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Ing. Frances Farrugia

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Developing Trustful Relationships By Leaders

From a practical point of view, leaders establish unity of purpose and direction of the organization. They create and maintain the internal environment in which people can become fully involved in achieving the organization’s objectives. This article starts from the pragmatic view of ISO 9001 on leadership in Quality Management Systems and then with the help of academic view points discusses how effective leaders diagnose and develop trust in relationships.

Definition of leadership

Leadership has been defined by many authors. ISO 9000 defines a leader as anyone who influences a group toward achieving a particular result. It is not dependant on title or formal authority. Any individual appointed to a managerial position has an assumed right to command by virtue of the authority of the position. However the individual must possess adequate personal attributes to match the delegated authority. Without sufficient personal competence a manager may be challenged by employees in the organization and their role may be relegated to that of a figurehead.

An emerging leader in an organization may require a formal position in the hierarchy if he / she is to have the authority to use his/her personal competencies to direct other employees. Every organization needs leaders at every level. There is a large distinction between leadership and management with an emphasis on leaders enabling people to do things.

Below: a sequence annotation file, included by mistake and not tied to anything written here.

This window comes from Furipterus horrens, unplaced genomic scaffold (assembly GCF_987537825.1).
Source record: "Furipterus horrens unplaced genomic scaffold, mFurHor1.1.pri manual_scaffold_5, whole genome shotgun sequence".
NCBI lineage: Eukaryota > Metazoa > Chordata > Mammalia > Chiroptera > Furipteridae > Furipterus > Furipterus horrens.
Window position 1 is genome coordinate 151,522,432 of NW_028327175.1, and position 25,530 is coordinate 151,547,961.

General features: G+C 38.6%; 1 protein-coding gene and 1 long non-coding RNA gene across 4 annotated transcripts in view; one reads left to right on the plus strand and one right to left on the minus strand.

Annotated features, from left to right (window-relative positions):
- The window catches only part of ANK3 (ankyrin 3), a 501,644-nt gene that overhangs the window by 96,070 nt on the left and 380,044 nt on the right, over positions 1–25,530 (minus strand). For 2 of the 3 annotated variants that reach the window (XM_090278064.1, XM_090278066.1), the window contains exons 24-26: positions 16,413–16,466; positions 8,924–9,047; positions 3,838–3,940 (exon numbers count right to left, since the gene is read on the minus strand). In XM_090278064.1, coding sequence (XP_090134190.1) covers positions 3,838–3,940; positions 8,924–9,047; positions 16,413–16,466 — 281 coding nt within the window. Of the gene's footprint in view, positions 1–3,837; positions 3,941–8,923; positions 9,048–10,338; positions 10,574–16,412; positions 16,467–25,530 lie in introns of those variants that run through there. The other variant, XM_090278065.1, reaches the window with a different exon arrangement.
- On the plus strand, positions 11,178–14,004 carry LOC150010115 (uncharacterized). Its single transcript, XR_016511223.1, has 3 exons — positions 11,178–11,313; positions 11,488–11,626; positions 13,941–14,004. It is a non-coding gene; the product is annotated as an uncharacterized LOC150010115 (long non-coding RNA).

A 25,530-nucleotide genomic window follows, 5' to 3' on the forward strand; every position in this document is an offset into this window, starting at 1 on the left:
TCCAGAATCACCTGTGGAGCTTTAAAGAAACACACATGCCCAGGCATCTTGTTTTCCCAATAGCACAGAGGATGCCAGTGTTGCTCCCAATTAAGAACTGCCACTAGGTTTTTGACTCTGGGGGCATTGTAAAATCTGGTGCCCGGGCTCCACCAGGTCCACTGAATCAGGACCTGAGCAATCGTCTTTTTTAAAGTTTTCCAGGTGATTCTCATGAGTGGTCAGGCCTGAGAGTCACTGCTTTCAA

Management focuses more on organizing to achieve a task. This does not mean leaders do not focus on the task – they generally have a good history of achievement. Managers typically follow a leader’s vision and make it a reality. Leaders realize that achievement of a task comes about through the goodwill and support of others. This comes from leaders seeing people as people, not as another commodity for deployment in support of “the task”.

Trust in relationships

Goffee and Jones (2006) believe that leaders who do what they say are more likely to be seen as ‘genuine’ and therefore authentic. Trust is an important issue and can only be built through relationships. A major driver of trust is authenticity, which Goffee and Jones (2006) define as consistency between words and deeds. In addition they believe that authentic leaders communicate a consistent underlying thread – they display a ‘real self’, which involves a comfort with self, which is perhaps the hardest to attain.

The Challenges of effective leadership

As Bains (2007) points out, in particular circumstances people have learned to be inauthentic and so have those around them. Many feel a need to create distance between themselves and others at work. As a result, people lose both the willingness and skill to build authentic relationships. The uncertainty created by relentless organisation change leads inevitably to a rise in destructive political behaviour. For many, therefore, surviving organisational life requires self-protection strategies and wariness in building any real connection with others.

Another challenge is in an overly competitive working environment where friendships fail to develop. It is one of the major sources of stress at work and can be one of the key reasons why talented employees leave a company. Effective leaders work hard to create belonging cultures that allow people to be authentically themselves, and reap substantial rewards in the process. They also focus on developing people’s ability to develop strong, trusting relationships. This enables them to create alignment, execute effectively and instil the confidence in others to take risks.

A model for diagnosing relationships